Music for Wind: Rondell for Oboe, Clarinet & Bassoon. Festlicher Tanz for Wind Quintet. Sori for flute solo. Pezzo Fantasioso. Movement I & II for Wind Quintet. Albert Schweitzer Quintett. Cpo 999 184-2 (1993)

String Quartet No. 1. Novus Quartet (with Webern: Langsamer Satz, Beethoven String Quartet op. 95 “Serioso”, Airang arr. Sung-Min Ahn). Apartemusic AP125 (2015)

Chamber Music: String Quartet No. 3, Concertino for Accordion and String Quartet, Tapis for String Quintet, String Quartet No. 4. Nomos-Quartett, Mie Mikki (accordion), Regine Bormann (double bass). Cpo 999 075-2 (1990)

String Quartet No. 5. Orlando Quartet (with Schnittke: String Quartet No. 3, Tristan Keuris: Clarinet Quintet). Emergo Classics EC 3955-2 (1994)

String Quartet No. 5. Iturriaga Quartett (in “Horizonte” with works of Abel Ehrlich, Kevin Volans, Klaus Hinrich Stahmer, Mario Lavista). Amphion Records amph 20482 (2004)

Königliches Thema for solo violin (Oleg Kagan). Clarinet Quintet (Eduard Brunner, Wilanow Quartet). Piri for clarinet. Duo for Cello and Harp. Rencontres for Clarinet, Harp and Cello. Eduard Brunner (clarinet), Marion Hofmann (harp), Walter Grimmer (cello). Aurophon / Col Legno AU 31808 CD (1991)

Clarinet Quintet. Sabine Meyer, Wiener Streichsextett (with Brahms Clarinet Quintet). EMI Classics CDC 7 54304 2 (1991)

Quintet for Clarinet Nos. 1 & 2, String Quartet No. 6. Eduard Brunner, Amati Quartett. Cpo 999 428-2 (1997)

Musique de Chambre: Octet. Glissées for cello. Trio for clarinet horn and bassoon. Monolog for bassoon. Quintet No. 2 for clarinet and strings. Octuor Mirae. Hérisson LH 12 (2015), barcode 3770002538074

Musik für sieben Instrumente. The Hamburger Kammersolisten, Francis Travis (in Earle Brown Contemporary Sound Series vol. 4, CD 3 with works of Kelemen, Catiglioni, Fellegara). 3 CDs Wergo 6937-39-2

Garak for flute & piano. Five Etudes for Flute. Octet. Concerto for Flute & Small Orchestra. Pierre-Yves Artaud (flute), Jacqueline Méfano (piano), Ensemble 2e2m, Paul Méfano. Adda 581166 (1990)

Isang Yun vol. 2: Musik für 7 Instrumente. Königliches Thema. Distanzen. Kammerkonzert I & II. Serge Garcia (violin), Ensemble 2e2m, Paul Méfano. 2e2m 1010 (1997)

Kammerkonzert I. Pièce Concertante. Distanzen. Quartet for horn, trumpet, trombone & piano. Schönberg Ensemble, Reinbert de Leeuw, recorded 18-23 October 1993. Etcetera KTC 9000 – CD 13, part of the 23-CD + 4 DVD “Schönberg Ensemble Edition – A century of music in perspective” (2006)

Chamber Symphony (Kammerkonzert) No 1, Tapis for strings, Gong Hu for harp & strings. Rana Park (harp), Korean Chamber Ensemble, Piotr Borkowski. Naxos 8.5577938 (© 2005 2006), barcode 747313293824

Chamber Symphony No. 1. Münchener Kammerorchester, Alexander Liebreich (with Haydn Symphonies Nos. 39 & 45). ECM New Series 2029 / 476 6188 (2008), barcode 028947661887

Mugung-Dong – Invocation for Winds, Percussion and Double Bass. Teile dich Nacht for Soprano and Chamber Ensemble. Octet. Impression for small orchestra. Christine Whittlesey (soprano), Ensemble Modern, Hans Zender. Deutsche Harmonia Mundi HM 855-2 / 881726-909 (1987 – 1990)

Fanfare & Memorial for orchestra (Berlin Philharmonic, Lorin Maazel). Etudes for Flute(s) solo (Tara Helen O’Connor). Distanzen for Woodwind Quintet & String Quintet (The Scharoun Ensemble, Heinz Holliger). Arcadia ARC 1997-2 (1992)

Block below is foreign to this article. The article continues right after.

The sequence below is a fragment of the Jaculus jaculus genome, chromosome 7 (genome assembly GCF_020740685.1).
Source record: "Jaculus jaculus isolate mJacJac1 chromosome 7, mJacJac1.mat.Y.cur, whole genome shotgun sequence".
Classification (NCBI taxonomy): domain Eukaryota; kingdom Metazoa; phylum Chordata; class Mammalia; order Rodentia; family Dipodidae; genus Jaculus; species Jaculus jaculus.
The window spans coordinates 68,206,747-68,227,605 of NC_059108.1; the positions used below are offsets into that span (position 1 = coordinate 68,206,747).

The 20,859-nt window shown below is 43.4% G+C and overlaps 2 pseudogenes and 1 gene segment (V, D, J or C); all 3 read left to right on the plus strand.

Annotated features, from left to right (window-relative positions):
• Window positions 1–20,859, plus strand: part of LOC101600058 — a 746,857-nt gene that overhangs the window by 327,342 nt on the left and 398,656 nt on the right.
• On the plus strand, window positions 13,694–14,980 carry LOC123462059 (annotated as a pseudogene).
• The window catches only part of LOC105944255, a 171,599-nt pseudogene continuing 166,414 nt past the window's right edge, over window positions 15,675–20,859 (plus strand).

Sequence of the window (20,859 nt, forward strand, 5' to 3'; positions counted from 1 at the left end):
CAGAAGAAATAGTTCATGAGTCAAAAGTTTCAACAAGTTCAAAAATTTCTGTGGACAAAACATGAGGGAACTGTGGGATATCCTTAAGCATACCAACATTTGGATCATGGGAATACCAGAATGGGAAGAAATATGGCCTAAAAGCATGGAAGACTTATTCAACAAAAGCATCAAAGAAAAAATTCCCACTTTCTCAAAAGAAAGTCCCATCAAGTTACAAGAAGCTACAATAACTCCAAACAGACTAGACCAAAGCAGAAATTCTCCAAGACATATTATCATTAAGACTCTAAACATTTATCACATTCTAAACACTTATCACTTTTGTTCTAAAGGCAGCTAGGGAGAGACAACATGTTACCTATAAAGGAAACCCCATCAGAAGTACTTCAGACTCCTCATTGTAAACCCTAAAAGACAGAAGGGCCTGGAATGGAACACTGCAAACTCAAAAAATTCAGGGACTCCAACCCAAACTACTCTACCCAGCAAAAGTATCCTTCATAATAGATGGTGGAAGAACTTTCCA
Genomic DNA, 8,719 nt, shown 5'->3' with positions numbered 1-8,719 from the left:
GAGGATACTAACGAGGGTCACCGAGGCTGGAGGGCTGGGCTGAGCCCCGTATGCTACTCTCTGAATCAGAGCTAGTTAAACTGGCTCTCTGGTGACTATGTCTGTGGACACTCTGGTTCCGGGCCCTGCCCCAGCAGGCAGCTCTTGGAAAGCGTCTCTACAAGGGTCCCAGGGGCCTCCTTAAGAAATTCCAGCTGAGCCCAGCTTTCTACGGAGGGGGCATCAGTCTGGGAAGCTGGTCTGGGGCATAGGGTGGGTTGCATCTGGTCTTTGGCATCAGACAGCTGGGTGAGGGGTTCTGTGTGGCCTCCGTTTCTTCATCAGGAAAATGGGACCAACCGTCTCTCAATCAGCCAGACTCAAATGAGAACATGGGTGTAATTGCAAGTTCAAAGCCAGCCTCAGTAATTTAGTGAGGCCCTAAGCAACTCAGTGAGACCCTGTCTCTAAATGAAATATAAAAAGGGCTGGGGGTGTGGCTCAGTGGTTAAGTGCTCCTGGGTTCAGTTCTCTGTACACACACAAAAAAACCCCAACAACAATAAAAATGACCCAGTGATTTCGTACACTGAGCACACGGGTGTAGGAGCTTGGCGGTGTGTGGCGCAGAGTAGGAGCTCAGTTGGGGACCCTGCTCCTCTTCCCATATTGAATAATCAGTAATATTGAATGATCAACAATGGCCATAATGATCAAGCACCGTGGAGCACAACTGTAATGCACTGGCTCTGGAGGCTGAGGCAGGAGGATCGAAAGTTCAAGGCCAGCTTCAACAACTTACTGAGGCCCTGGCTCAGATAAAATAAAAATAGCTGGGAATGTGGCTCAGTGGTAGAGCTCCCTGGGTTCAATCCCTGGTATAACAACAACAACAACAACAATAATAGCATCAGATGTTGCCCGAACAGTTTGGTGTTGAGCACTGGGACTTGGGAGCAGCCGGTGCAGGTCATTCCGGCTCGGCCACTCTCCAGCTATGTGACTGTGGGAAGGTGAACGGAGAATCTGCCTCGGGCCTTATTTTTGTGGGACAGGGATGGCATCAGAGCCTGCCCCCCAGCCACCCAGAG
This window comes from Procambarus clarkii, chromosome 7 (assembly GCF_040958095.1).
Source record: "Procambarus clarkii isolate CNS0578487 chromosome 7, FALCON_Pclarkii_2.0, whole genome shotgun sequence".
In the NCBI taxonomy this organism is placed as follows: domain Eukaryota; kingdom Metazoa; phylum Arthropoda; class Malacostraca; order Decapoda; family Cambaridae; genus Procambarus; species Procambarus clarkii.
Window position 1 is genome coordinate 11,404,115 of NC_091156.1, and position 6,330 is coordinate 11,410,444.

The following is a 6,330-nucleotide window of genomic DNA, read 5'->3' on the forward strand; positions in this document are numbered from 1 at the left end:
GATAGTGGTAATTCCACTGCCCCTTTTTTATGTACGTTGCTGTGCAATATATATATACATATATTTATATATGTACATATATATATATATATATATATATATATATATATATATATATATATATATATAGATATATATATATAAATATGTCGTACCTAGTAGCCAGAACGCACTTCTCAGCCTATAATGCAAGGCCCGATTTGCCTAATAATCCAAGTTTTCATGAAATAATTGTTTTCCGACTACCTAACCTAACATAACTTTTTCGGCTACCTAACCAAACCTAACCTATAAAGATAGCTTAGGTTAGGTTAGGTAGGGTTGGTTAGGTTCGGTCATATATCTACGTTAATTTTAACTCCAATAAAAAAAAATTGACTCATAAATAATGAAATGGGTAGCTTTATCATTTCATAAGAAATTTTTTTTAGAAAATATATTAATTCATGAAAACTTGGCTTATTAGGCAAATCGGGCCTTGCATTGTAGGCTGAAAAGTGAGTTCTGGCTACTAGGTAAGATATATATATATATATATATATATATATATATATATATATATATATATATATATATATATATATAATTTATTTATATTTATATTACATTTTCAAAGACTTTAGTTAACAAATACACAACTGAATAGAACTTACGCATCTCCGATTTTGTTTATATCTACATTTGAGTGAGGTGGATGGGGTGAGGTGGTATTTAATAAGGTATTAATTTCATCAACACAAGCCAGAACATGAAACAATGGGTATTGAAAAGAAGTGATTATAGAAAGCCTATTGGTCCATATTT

20th Century Portraits: Isang Yun. Réak for orchestra. Concerto for Cello. Harmonia for wind instruments, harp and percussion. Jens Peter Maintz, Deutsches Symphonie-Orchester Berlin, Stefan Asbury. Capriccio 67 062 (2003)

Symphonies 1 & 3. Filharmonia Pomorska, Takao Ukigaya. Cpo 999 125-2 (1991)

Symphonies 2 (1984) & 4 (1986). Filharmonia Pomorska, Takao Ukigaga. Cpo 999 147-2 (1992)

Symphony 5. Richard Salter (baritone), Filharmonia Pomorska, Taka Ukigaya. Cpo 999 148-2 (1994)

“My Land, my People” for Soloists, Chorus and Orchestra (1987). Exemplum in memoriam Kwangju (1981). State SO of the Democratic Peoples Republic of Korea, Byung-Hwa Kim. Cpo 999 047-2 (1988)



So, with the recent addition of the series from the Isang Yun Society, I guess I can reasonably consider that this makes me one of the greatest collectors of Yun CDs in the world after the Society itself. That said, leaving aside the recital CDs with only tidbits from Yun, there’s still more that I don’t have and that’s attractive:

After Camerata, Cpo has been the most generous commercial label for Yun. I’m missing only one:
999 118-2. Chamber Music: Gagok for voice guitar and percussion. Contrasts I & II for solo violin. Duo for cello and harp. Sori for solo flute. Novellette for Flute (Alto Flute) and Harp with Violin and Cello. Ensemble l’Art pour l’Art (1993), barcode 761203911820

On Wergo:
6620-2. Loyang. Gasa. Réak. Shao Yang Yin. Tuyaux Sonore (1998), barcode 4010228662023 (this is the reissue of Wergo’s recordings from the LP era)

6639 2. Pièce Concertante, String Quartet V, Pezzo Fantasioso, Tapis, Teile dich nacht. Isang Yun Ensemble Pyongyang (1999), barcode 4010228663921

6716 2. Concertino (for accordion and string quartet), Intermezzo (for cello and accordion), Pezzo Fantasioso (for two instruments with bass ad libitum), Duo (for viola and accordion). Stefan Hussong (accordion), Julius Berger (cello), Minguet Quartet (2010), barcode 401022671629

On the Swiss label Jecklin:
JD 718-2. Trio (for flute, violin, oboe). Sori (for flute). Königliches Thema (for violin). Piri (for oboe). 4 Inventionen (for flute and oboe). Saskia Filippini (violin), Verena Bosshart (flute), Omar Zoboli (oboe) (1997), barcode 742395171810

On the other hand, beware of: